N° 94 | November 2014

Flavonoid-rich fruits and vegetables improve vascular function in men at risk of cardiovascular disease – FLAVURS: a randomized controlled trial

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The health benefits of fruits and vegetables (F&V) are widely promoted, with higher F&V consumption commonly suggested as an effective therapy in the prevention of cardiovascular diseases (CVD)1. Known cardio-protective components of F&V include fibre, folate, nitrate, vitamins and phytonutrients such as fl avonoids. Flavonoids in particular are believed to benefi t vascular function by reducing progression to atherosclerosis2. Flavonoid groups such as anthocyanins, flavonols and flavanones are found in high concentrations in a variety of fruits and vegetables, especially berries, citrus fruits, apples, grapes, peppers, onions, broccoli and herbs3, and may in part be responsible for the observed cardiovascular benefi ts of F&V consumption.

Findings from epidemiological studies suggest that lower CVD risk is associated with higher F&V and flavonoid intakes1. While limited, intervention studies suggest that consumption of F&V rich in flavonoids may improve CVD risk markers, including endothelial dysfunction, inflammation and oxidative stress4-8. However, little is known about the extent to which flavonoids from F&V contribute to cardiovascular health and the corresponding optimal amounts of F&V required. At present, public health guidelines vary considerably between countries in relation to recommended quantity and type of F&V9. To address this question, an examination was conducted of the FLAvonoids and Vascular University of Reading Study (FLAVURS) to explore the optimal quantity and type of F&V required to promote vascular health and to reduce other established CVD risk markers.

The FLAVURS Trial

The study recruited 174 free-living men and women who were low consumers of F&V (e.g. eating less than the United Kingdom average of 4.4 F&V portions per day), aged 26 to 70 years, and who were identified as being at risk of CVD10. Participants were randomly assigned to one of two dietary treatment groups (high or low-flavonoid F&V), or the control group, who were asked to maintain their habitual F&V intake throughout the 18-week study. The 18 weeks were divided into three phases, consisting of six weeks per phase. Participants in the treatment groups were asked to increase their habitual daily F&V intake by +2 (phase 1), then +4 (phase 2), then +6 additional F&V portions a day (phase 3). Weekly supplies of commonly available high or low flavonoid F&V were delivered to participants. To assess treatment progress and compliance, vascular, blood, urine, anthropometric, dietary and lifestyle assessment measures were taken at baseline, 6, 12 and 18 weeks from all participants. Participants in both F&V treatment groups broadly achieved the target amounts of F&V at all phases of the study with 154 participants completing the study11.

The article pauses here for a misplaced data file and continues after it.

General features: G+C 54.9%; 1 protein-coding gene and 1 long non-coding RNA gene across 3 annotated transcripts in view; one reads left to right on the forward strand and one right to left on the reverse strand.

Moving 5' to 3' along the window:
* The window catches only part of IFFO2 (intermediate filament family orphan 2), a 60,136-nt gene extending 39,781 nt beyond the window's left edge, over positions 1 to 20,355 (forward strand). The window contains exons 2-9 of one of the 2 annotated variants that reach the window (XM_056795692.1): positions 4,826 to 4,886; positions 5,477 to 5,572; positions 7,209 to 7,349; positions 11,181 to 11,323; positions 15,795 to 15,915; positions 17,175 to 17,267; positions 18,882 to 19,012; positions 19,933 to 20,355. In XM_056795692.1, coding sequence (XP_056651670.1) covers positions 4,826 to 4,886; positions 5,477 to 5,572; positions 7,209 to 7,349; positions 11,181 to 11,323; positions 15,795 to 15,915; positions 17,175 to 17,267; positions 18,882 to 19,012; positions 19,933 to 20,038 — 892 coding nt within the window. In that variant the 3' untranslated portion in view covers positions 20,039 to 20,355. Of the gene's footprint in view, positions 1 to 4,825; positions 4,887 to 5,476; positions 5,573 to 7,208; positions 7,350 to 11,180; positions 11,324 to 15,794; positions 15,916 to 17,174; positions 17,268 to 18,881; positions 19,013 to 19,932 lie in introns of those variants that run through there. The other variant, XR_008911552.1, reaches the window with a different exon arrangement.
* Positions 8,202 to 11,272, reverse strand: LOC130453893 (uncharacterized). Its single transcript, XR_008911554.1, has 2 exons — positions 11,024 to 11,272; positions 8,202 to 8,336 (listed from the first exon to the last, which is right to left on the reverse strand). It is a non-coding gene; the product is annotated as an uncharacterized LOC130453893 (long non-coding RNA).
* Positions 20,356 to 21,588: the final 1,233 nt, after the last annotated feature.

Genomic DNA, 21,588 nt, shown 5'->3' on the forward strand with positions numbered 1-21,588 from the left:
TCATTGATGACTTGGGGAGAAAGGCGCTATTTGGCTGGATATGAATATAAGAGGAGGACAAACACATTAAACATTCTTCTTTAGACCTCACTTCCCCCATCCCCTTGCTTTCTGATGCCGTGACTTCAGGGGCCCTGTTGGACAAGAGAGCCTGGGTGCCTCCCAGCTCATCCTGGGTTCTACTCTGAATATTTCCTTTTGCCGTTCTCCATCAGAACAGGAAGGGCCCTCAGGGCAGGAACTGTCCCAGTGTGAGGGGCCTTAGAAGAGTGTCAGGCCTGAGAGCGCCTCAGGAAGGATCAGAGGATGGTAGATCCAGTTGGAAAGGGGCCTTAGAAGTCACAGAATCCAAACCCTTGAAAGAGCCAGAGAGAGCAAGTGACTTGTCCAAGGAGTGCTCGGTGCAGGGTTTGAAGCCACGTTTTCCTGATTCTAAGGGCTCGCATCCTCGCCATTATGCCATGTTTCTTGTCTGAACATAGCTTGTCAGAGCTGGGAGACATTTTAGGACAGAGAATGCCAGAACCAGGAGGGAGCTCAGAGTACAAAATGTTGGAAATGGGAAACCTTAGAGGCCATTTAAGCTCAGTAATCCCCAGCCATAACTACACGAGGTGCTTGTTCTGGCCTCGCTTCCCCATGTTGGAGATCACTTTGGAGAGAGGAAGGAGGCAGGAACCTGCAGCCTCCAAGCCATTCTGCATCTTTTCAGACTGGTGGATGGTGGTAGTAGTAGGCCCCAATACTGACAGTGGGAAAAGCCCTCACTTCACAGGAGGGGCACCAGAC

Key Findings

For men consuming an additional two portions of high fl avonoid F&V per day (≥6 portions total F&Vs), improvements in endothelial-dependent microvascular reactivity, a key marker of vascular function (p=0.017) was observed, with concomitant improvements in their inflammatory markers, (reduced C-reactive protein (p=0.001), E-Selectin (p=0.0005) and vascular cell adhesion molecule (p=0.0468)).

We also found improvements in plasma nitric oxide for both men and women (p=0.0243) consuming an additional three portions of high flavonoid F&V (≥7 portions in total), which was not seen for controls or for those consuming equivalent amounts of low fl avonoid F&V. This suggested more general benefi ts to endothelial and vascular function from high flavonoid F&V compared to low flavonoid F&V and low F&V diets in general. Finally, we noted that an increase in F&V consumption, irrespective of flavonoid content in the groups as a whole, appeared to counteract the decline in vascular function observed in the control group during the course of the study, namely increased vascular stiffness, as measured by Pulse Wave Analysis (P=0.0065), and reduced plasma nitric oxide levels (P=0.0299).

Overall, increased F&V consumption conferred benefi ts to vascular function in both men and women at risk of CVD who consume less than the daily recommended amounts of F&V. In addition, high flavonoid F&V appeared to be particularly beneficial to the men in this sample. The greatest overall benefi ts were seen for both men and women when consuming three portions of high flavonoid F&V in addition to their usual daily intake.

How does this translate to public health nutrition guidance?

Our findings support recommendations to increase F&V intake to approximately six portions a day, with additional benefits from F&V rich in fl avonoids. In FLAVURS this was found to be particularly relevant for men with an increased risk of CVD.

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